Abstract: On June 11, 2012, in University of Alabama Board of Trustees v. New Life Art, Inc., the U.S. Court of Appeals for the Eleventh Circuit held that the Lanham Act does not apply to works of art that include others’ trademarks as long as the use of the trademark is artistically relevant to the underlying work and does not explicitly mislead consumers into believing that the trademark holder endorsed or sponsored its use. In so holding, the Eleventh Circuit provided clarity to artists as to what types of trademark uses are permitted in their works. This Comment argues that the Eleventh Circuit’s standard is beneficial to artists and should be adopted by other courts.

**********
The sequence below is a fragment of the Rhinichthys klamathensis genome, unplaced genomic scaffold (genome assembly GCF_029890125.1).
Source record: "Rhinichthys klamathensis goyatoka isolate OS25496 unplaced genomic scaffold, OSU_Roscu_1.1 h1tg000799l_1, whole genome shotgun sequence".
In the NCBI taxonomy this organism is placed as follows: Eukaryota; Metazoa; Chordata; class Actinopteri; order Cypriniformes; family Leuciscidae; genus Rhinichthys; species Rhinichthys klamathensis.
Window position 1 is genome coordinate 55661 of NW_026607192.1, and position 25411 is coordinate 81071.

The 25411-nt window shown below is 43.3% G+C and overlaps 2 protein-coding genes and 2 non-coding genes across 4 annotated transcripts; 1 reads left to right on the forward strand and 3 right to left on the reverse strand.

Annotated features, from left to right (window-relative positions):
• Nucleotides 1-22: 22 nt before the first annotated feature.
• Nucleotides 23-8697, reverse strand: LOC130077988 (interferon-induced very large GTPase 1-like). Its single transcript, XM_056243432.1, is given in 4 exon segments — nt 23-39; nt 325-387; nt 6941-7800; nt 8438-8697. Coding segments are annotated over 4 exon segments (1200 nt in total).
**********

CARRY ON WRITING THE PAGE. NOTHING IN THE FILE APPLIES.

BCLR Releases Vol. LIV No. 2
Boston College Law Review is pleased to announce the publication of our March 2013 issue. • Jeremy Waldron, Separation of […]
BCLR Elects New Board of Editors
On March 22, 2013, the membership of the Boston College Law Review elected a new Board of Editors for the […]
BCLR Editors Win Student Writing Competitions
Two members of the Boston College Law Review‘s Executive Board, Laura Kaplan and Michael Palmisciano, recently won national writing competitions […]